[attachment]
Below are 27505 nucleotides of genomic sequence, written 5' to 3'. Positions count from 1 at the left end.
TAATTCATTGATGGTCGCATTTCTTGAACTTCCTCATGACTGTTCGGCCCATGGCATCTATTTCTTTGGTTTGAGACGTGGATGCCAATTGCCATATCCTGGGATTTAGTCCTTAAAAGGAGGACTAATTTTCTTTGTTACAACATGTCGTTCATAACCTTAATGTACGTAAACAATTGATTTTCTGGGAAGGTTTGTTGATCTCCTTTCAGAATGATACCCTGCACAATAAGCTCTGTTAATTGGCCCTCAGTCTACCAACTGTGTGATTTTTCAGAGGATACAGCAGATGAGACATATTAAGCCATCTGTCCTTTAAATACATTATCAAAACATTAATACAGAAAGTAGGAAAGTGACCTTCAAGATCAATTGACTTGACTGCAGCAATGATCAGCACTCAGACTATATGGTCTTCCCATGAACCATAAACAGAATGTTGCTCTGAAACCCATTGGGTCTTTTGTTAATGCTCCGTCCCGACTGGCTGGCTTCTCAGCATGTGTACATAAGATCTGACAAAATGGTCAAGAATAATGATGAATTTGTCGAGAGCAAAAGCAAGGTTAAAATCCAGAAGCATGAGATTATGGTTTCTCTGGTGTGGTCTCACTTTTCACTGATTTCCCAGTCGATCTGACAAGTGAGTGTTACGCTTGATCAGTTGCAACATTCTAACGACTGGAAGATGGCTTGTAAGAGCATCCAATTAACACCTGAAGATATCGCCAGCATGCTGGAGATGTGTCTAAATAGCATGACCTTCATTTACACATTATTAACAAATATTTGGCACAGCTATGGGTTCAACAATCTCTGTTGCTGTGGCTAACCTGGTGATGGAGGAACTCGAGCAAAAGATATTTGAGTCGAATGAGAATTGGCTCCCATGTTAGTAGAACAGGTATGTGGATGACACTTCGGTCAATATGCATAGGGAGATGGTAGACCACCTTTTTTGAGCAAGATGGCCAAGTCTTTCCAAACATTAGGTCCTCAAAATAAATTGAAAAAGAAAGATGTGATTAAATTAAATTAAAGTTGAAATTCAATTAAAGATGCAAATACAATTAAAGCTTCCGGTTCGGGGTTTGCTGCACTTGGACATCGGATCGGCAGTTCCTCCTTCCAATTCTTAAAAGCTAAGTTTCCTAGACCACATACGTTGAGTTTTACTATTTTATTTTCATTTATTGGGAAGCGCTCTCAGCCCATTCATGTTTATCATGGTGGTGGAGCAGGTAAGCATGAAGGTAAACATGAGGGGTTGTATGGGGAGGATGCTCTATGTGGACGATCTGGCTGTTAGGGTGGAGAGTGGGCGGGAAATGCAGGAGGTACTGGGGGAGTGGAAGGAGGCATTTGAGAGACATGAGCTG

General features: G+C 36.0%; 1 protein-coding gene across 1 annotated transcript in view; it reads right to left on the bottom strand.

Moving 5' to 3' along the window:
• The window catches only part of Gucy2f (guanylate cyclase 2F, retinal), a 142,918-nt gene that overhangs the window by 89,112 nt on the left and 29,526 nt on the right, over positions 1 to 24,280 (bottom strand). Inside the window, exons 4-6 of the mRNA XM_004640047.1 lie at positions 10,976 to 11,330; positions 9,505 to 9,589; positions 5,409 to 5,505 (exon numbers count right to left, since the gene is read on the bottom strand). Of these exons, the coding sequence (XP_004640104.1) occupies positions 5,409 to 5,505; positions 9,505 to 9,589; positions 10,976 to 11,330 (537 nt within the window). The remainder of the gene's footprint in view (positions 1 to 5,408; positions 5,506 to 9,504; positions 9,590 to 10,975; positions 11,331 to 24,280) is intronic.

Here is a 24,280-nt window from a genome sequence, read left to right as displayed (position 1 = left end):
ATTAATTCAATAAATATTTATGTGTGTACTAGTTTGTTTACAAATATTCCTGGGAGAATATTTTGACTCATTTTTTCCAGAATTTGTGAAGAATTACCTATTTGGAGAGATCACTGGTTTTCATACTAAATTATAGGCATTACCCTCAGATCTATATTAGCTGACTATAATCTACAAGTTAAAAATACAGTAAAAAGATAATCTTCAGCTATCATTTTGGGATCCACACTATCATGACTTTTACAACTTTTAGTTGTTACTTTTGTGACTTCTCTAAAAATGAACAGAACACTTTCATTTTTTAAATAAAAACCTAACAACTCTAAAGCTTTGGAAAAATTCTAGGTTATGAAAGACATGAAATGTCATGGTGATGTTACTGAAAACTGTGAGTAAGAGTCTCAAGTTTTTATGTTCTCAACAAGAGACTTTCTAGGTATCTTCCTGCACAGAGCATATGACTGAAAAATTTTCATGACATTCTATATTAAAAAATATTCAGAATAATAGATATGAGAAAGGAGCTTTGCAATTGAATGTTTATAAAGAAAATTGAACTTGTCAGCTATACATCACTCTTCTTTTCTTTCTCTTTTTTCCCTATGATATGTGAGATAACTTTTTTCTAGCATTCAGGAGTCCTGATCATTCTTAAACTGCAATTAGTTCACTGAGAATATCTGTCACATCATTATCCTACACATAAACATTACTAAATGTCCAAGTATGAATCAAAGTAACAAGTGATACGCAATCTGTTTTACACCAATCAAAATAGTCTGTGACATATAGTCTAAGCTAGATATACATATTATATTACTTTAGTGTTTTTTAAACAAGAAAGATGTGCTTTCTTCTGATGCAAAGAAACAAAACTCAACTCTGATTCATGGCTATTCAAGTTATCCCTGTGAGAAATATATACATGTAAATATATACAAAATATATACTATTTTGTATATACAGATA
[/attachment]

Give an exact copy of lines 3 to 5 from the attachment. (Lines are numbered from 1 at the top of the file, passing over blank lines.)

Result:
General features: G+C 36.0%; 1 protein-coding gene across 1 annotated transcript in view; it reads right to left on the bottom strand.

Moving 5' to 3' along the window:
• The window catches only part of Gucy2f (guanylate cyclase 2F, retinal), a 142,918-nt gene that overhangs the window by 89,112 nt on the left and 29,526 nt on the right, over positions 1 to 24,280 (bottom strand). Inside the window, exons 4-6 of the mRNA XM_004640047.1 lie at positions 10,976 to 11,330; positions 9,505 to 9,589; positions 5,409 to 5,505 (exon numbers count right to left, since the gene is read on the bottom strand). Of these exons, the coding sequence (XP_004640104.1) occupies positions 5,409 to 5,505; positions 9,505 to 9,589; positions 10,976 to 11,330 (537 nt within the window). The remainder of the gene's footprint in view (positions 1 to 5,408; positions 5,506 to 9,504; positions 9,590 to 10,975; positions 11,331 to 24,280) is intronic.